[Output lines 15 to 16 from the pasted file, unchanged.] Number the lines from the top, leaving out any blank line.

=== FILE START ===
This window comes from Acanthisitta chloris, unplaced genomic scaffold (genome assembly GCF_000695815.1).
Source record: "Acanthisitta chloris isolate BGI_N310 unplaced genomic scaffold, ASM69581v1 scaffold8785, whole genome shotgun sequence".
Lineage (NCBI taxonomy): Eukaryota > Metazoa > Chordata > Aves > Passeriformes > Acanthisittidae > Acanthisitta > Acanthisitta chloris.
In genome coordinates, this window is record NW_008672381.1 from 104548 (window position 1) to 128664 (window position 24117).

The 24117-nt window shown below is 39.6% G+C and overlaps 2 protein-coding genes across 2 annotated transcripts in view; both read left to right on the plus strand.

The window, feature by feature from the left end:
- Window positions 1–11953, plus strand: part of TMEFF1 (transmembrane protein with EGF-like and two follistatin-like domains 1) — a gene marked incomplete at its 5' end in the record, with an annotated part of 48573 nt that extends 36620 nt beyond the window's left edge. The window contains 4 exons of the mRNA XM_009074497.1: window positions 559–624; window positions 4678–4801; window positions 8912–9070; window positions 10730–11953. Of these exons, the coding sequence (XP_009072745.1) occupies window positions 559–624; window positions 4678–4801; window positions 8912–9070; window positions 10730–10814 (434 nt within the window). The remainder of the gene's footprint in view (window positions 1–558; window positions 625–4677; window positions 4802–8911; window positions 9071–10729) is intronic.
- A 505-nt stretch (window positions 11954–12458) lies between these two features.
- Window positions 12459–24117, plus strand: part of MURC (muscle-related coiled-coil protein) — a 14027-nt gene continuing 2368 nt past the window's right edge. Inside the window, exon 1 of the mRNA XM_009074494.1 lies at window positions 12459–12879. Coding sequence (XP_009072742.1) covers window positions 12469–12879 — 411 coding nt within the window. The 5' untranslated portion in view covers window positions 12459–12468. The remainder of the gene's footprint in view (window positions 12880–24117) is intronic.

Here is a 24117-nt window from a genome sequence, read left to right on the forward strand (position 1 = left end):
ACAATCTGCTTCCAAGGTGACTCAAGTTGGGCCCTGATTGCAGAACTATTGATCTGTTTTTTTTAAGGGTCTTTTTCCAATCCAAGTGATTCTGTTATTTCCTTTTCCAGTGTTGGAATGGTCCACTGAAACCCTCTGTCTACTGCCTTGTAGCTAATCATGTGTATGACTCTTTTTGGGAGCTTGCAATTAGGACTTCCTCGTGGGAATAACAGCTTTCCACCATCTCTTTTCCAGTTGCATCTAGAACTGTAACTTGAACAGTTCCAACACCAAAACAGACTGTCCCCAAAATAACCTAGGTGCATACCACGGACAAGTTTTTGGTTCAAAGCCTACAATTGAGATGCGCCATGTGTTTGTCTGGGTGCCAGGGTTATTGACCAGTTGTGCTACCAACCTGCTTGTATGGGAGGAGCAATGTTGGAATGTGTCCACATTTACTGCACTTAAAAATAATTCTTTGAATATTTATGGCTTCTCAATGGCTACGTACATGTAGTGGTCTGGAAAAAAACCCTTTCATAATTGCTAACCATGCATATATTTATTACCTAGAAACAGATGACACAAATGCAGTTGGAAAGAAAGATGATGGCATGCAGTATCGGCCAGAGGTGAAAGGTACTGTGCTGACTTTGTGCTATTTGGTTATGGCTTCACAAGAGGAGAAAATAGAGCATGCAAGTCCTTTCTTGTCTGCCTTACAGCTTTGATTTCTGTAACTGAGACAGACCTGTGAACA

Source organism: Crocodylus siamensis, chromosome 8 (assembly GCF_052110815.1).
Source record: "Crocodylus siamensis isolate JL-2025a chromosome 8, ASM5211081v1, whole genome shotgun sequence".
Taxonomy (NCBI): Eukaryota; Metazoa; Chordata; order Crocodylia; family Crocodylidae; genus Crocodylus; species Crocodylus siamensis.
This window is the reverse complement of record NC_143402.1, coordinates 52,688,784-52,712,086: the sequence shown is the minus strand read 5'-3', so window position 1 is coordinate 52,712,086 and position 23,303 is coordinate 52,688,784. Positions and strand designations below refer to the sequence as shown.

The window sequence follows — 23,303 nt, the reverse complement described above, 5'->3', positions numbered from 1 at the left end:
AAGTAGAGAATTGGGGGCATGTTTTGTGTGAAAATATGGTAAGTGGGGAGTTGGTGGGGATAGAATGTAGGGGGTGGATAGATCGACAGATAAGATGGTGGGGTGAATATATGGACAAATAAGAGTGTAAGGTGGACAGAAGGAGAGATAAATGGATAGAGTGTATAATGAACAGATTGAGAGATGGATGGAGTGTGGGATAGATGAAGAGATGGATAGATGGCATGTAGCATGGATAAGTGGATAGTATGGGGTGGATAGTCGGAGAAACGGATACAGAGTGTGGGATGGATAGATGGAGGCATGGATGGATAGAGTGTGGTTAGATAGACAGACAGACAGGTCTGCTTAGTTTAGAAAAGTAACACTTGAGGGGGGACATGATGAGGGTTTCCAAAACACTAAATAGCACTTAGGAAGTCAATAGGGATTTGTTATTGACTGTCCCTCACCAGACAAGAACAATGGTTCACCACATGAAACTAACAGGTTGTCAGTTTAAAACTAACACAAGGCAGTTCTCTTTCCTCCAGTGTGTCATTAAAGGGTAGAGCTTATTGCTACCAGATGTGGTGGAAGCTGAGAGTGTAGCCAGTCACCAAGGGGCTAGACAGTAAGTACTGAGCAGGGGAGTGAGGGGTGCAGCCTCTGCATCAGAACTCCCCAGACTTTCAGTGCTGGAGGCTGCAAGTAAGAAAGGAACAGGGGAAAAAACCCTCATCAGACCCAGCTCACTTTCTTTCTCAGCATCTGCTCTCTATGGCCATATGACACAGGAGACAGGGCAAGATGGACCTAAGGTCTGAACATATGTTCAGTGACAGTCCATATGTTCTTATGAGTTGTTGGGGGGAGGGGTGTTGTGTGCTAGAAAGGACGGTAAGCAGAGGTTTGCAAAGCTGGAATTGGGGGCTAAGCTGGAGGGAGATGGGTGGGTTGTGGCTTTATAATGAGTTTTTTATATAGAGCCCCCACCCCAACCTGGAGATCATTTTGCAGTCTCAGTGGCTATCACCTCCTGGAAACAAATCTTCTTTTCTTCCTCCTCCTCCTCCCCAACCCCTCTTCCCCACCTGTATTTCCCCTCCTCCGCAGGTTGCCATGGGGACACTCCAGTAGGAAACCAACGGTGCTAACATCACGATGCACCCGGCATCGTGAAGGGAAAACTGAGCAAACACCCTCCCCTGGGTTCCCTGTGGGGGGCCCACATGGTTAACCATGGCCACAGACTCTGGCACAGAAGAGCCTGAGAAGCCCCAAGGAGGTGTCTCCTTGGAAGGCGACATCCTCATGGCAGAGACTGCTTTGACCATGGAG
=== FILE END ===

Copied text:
This window is the reverse complement of record NC_143402.1, coordinates 52,688,784-52,712,086: the sequence shown is the minus strand read 5'-3', so window position 1 is coordinate 52,712,086 and position 23,303 is coordinate 52,688,784. Positions and strand designations below refer to the sequence as shown.

The window sequence follows — 23,303 nt, the reverse complement described above, 5'->3', positions numbered from 1 at the left end: